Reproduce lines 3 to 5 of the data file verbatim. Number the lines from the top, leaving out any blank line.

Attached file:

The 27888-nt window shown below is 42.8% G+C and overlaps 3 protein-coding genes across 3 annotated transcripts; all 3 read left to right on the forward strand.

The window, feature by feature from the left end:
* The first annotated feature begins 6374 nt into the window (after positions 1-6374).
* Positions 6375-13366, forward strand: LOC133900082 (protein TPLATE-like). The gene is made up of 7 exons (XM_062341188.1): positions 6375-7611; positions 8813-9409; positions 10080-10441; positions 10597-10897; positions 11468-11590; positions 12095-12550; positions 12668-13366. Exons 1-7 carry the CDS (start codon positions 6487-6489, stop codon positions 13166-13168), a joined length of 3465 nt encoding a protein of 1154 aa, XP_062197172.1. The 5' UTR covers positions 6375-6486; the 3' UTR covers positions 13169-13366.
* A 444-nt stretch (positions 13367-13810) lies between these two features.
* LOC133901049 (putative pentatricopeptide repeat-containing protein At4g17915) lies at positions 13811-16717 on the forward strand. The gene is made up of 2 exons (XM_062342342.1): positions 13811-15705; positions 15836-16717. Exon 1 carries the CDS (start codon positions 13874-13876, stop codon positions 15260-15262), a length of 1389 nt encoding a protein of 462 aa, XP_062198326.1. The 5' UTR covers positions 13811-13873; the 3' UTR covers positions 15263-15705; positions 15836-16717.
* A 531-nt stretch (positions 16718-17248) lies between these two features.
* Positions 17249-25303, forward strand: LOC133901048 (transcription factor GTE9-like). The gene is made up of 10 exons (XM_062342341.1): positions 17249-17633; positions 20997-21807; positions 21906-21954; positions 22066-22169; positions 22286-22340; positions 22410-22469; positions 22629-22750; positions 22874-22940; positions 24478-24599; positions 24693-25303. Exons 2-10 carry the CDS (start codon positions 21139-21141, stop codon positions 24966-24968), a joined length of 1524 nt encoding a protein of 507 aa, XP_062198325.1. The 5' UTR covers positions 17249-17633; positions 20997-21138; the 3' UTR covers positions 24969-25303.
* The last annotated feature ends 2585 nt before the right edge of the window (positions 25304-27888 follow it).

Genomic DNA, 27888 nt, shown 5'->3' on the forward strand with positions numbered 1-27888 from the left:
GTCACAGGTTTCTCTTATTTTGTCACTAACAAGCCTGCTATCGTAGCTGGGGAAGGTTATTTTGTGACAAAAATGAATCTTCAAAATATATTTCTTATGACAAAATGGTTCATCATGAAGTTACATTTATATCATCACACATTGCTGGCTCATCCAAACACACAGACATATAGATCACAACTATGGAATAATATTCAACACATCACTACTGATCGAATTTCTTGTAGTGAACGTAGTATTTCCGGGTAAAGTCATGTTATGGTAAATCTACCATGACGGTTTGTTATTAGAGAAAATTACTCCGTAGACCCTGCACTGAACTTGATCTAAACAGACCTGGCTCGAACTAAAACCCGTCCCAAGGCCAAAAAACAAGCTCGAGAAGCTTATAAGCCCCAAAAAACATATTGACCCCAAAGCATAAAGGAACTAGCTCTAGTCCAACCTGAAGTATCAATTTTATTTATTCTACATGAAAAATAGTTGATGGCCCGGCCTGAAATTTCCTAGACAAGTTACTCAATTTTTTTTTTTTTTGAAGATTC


* The first annotated feature begins 6374 nt into the window (after positions 1-6374).
* Positions 6375-13366, forward strand: LOC133900082 (protein TPLATE-like). The gene is made up of 7 exons (XM_062341188.1): positions 6375-7611; positions 8813-9409; positions 10080-10441; positions 10597-10897; positions 11468-11590; positions 12095-12550; positions 12668-13366. Exons 1-7 carry the CDS (start codon positions 6487-6489, stop codon positions 13166-13168), a joined length of 3465 nt encoding a protein of 1154 aa, XP_062197172.1. The 5' UTR covers positions 6375-6486; the 3' UTR covers positions 13169-13366.
* A 444-nt stretch (positions 13367-13810) lies between these two features.